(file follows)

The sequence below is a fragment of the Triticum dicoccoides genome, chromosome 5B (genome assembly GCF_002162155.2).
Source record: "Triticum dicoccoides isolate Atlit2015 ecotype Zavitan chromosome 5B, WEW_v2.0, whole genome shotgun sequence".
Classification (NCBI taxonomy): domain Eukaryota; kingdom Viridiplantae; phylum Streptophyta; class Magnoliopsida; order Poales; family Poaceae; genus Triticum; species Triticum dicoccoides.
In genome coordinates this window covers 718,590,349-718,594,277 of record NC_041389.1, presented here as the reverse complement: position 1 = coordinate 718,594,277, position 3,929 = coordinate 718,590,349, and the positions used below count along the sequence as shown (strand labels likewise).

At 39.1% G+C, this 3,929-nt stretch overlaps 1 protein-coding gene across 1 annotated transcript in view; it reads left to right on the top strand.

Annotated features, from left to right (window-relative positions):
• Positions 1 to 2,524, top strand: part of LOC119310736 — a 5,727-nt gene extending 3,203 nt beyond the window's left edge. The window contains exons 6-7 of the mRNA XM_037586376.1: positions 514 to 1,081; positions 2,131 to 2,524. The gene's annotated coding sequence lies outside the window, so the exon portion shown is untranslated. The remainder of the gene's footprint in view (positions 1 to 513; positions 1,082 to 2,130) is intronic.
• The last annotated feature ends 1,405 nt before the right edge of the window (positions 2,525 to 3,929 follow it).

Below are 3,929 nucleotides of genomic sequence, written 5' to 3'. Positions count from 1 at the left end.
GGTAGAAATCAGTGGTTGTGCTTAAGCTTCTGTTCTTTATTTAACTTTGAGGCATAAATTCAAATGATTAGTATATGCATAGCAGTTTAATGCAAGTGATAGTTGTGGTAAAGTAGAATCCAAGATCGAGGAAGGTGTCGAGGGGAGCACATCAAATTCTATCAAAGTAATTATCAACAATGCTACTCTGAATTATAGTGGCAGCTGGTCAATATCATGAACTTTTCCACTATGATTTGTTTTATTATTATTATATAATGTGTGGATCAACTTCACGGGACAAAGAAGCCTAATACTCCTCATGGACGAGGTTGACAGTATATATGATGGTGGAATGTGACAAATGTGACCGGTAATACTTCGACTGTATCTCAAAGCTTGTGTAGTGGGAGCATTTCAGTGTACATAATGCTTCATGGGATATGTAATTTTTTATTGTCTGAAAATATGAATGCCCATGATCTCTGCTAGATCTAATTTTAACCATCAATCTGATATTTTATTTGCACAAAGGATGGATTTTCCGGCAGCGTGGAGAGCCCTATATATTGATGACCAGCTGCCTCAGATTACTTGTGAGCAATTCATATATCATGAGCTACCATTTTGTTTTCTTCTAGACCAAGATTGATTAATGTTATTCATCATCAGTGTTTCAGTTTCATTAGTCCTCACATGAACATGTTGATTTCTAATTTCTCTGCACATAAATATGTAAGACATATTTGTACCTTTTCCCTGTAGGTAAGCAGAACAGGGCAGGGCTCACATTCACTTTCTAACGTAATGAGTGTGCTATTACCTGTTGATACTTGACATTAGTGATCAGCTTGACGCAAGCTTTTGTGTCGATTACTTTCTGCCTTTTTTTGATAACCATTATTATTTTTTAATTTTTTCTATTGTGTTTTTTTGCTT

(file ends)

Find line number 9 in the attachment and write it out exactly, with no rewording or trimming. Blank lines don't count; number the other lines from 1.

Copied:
Below are 3,929 nucleotides of genomic sequence, written 5' to 3'. Positions count from 1 at the left end.